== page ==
The EU source said a plan to send an EU special envoy to study the situation
in Zimbabwe would not be carried out until after the summit to avoid any
risk of undermining South African President Thabo Mbeki's efforts to broker
a deal between Mugabe and opposition parties on holding free elections next

Portugal's Foreign Minister Luis Amado, who invited Mugabe, recently said he
would prefer him not to come because his presence could distract from the
essential point of the summit.

"We deeply regret that what is being done to innovate and truly transform
the relationship between Europe and Africa is being dampened by some
obsession by the media around the president of Zimbabwe," Joao Cravinho,
Portuguese secretary of state for foreign affairs, told TSF radio in Lisbon.

(Reporting by Paul Taylor in Brussels, Axel Bugge in Lisbon, Sophie Walker
in London, and MacDonald Dzirutwe in Mozambique, editing by Mary Gabriel)

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Senegal's Wade to mediate with Mugabe on EU summit


Tue 27 Nov 2007, 17:03 GMT

By Diadie Ba

DAKAR, Nov 27 (Reuters) - Senegalese President Abdoulaye Wade will fly to
Zimbabwe on Wednesday for talks with President Robert Mugabe in an attempt
to resolve a row between Harare and London which threatens to derail a
EU-Africa summit next month.

Wade will fly to Zimbabwe for a 48-hour visit after British Prime Minister
Gordon Brown said on Tuesday he would boycott the planned Dec. 8-9 Lisbon
summit because Mugabe would be there, a spokeswoman said.

"President Wade's visit is in the framework of the Lisbon summit because in
order for the summit to be a success, it is necessary for everyone to be
there," presidential spokeswoman Fatou Tandian told Reuters on Tuesday.

The Senegalese leader, a critic of South African efforts to resolve the
political crisis in Zimbabwe, has called for an active role for other
African leaders in negotiations between Mugabe and his domestic opponents.
Wade had originally planned to visit Zimbabwe last month, but the trip was

A grouping of southern African nations has mandated South Africa's Thabo
Mbeki to secure a deal on constitutional reform between Mugabe and the
opposition Movement for Democratic Change (MDC) ahead of presidential and
parliamentary polls in March.

However Wade, who has sparred with Mbeki for leadership on continental
issues, said the whole of Africa shared the responsibility to prevent the
collapse of Zimbabwe.

Once the bread basket of southern Africa, the country suffers chronic food
and fuel shortages, 80 percent unemployment and the world's highest
inflation rate, topping 8,000 percent.

Mugabe accuses the West, and particularly former colonial power Britain, of
conspiring to ruin his government as revenge for Zimbabwe's seizure of
white-owned farms.

Brown, a leading advocate of debt-relief to Africa, has sharply criticised
Mugabe for rights abuses during his 27-year rule and said he would boycott
next month's EU-Africa summit, the first in seven years, if the Zimbabwe
leader attended.

The dispute raises heckles in Africa, where many still regard Mugabe as an
independence hero for his part in toppling the white-minority government of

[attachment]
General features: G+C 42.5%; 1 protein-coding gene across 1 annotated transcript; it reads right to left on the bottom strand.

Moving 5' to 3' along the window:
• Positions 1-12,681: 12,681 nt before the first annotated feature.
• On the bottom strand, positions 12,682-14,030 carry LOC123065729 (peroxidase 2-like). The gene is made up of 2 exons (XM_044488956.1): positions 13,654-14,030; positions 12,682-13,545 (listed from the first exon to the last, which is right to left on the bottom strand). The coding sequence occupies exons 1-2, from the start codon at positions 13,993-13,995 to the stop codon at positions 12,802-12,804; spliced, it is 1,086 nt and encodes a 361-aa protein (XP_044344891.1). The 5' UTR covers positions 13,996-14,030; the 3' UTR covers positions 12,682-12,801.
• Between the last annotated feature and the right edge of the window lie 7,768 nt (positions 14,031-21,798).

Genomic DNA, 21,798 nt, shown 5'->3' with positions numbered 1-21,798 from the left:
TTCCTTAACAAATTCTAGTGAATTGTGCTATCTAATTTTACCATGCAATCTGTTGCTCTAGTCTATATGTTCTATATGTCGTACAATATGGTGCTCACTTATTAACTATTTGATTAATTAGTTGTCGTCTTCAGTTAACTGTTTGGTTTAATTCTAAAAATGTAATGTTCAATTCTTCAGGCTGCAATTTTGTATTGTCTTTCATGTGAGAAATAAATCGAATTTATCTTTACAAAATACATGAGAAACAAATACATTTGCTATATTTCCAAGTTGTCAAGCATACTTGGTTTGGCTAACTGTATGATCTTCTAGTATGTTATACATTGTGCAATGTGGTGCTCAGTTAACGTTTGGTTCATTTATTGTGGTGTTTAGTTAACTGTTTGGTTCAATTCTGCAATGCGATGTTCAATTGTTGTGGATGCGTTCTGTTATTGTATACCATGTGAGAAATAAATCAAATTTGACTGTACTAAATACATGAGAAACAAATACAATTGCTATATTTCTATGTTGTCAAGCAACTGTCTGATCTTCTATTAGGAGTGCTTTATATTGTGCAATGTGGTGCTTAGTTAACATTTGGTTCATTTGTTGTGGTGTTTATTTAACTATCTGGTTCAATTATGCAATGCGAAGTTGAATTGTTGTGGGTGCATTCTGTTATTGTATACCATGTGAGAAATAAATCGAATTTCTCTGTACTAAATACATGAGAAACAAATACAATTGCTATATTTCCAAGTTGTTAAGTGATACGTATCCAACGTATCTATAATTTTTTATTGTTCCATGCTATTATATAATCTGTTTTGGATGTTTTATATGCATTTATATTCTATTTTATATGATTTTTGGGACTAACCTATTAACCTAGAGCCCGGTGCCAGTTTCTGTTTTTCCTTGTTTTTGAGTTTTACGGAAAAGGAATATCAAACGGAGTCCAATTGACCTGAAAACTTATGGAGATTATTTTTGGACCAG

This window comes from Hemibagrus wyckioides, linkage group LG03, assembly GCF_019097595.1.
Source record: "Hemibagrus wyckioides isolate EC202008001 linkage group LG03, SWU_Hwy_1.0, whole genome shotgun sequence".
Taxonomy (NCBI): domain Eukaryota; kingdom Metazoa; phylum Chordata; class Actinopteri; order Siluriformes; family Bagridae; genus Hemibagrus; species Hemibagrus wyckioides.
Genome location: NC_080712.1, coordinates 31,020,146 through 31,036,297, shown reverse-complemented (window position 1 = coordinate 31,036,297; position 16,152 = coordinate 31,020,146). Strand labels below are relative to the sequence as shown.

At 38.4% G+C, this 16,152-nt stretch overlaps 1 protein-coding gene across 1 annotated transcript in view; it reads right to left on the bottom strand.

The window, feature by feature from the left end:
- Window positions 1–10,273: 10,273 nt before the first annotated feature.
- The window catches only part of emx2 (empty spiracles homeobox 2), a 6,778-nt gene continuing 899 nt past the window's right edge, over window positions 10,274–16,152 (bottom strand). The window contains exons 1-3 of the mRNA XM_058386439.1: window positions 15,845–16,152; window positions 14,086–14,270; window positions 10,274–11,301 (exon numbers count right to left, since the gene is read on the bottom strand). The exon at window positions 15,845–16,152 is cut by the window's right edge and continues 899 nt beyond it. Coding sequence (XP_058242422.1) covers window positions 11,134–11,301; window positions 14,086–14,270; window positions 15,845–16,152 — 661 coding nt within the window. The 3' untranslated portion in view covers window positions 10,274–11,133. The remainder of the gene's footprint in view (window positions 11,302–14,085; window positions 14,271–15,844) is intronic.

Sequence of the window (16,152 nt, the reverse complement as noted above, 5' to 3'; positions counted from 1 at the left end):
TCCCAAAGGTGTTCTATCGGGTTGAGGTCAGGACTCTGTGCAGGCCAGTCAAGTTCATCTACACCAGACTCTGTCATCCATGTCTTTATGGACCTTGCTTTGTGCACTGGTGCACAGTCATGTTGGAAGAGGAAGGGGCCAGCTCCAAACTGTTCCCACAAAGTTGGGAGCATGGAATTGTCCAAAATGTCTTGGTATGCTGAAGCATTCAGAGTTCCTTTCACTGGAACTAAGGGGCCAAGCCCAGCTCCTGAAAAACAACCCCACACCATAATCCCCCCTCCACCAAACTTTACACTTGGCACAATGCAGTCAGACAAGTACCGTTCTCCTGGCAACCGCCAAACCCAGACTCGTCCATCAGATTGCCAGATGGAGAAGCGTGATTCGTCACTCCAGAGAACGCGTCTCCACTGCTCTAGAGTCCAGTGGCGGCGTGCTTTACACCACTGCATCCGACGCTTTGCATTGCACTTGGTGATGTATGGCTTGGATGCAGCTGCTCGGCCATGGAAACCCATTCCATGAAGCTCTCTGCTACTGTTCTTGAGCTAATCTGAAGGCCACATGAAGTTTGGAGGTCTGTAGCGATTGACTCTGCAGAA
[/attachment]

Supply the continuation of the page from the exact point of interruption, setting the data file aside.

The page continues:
Ian Smith, who died last week.

Mbeki, who praised Mugabe's support for the struggle against apartheid in
South Africa, said recently he was very confident his mediation would
resolve Zimbabwe's crisis. The MDC, which has accused Mugabe of intimidation
and election rigging, also expressed optimism last week that the talks could

Wade's announcement of his mediation trip comes a week after Mbeki cancelled
a working visit to Senegal at the last minute, citing a diary clash with a
Commonwealth summit in Uganda. (Writing by Daniel Flynn; editing by Alistair
Thomson and Mary Gabriel)

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Zimbabwe budget seen unlikely to halt economic decline


Tue 27 Nov 2007, 13:45 GMT

By Nelson Banya

HARARE, Nov 27 (Reuters) - Zimbabwe will present its budget on Thursday, an
annual ritual which analysts say is an increasingly futile attempt to halt
an economic crisis blamed on President Robert Mugabe's policies.

The southern African nation is caught in an economic meltdown that has left
four of five adult Zimbabweans jobless, battling the world's highest
inflation rate and shortages of fuel, electricity, foreign currency and

United Nations Food and Agriculture Organisation and the UN World Food
Programme have said at least four million Zimbabweans -- a third of the
population -- will require food aid early next year.

Finance Minister Samuel Mumbengegwi returns to parliament on Thursday with
the 2008 budget, just two months after unveiling a supplementary budget for
2007 to augment earlier allocations eroded by rampant inflation.

He added 26.4 trillion Zimbabwe dollars ($880 million at the official
exchange rate but $18.9 million on the black market) to the initial Z$6.2
trillion budget that was exhausted by June. Ministries had asked for Z$255

Zimbabwe's inflation is nearly 8,000 percent. Economic analysts say the
budget has ceased to have any real impact on the economy -- which has shrunk
by over 40 percent since 2000 -- and was now merely an event to dole out
funds to ministries.

"One can certainly expect them to come out throwing money in all
directions," economic consultant John Robertson said.

"Success doesn't materialise simply because you're throwing money at your
problems. We need a radical change in policies that restore investor
confidence and if I were the minister I'd urge government to abandon its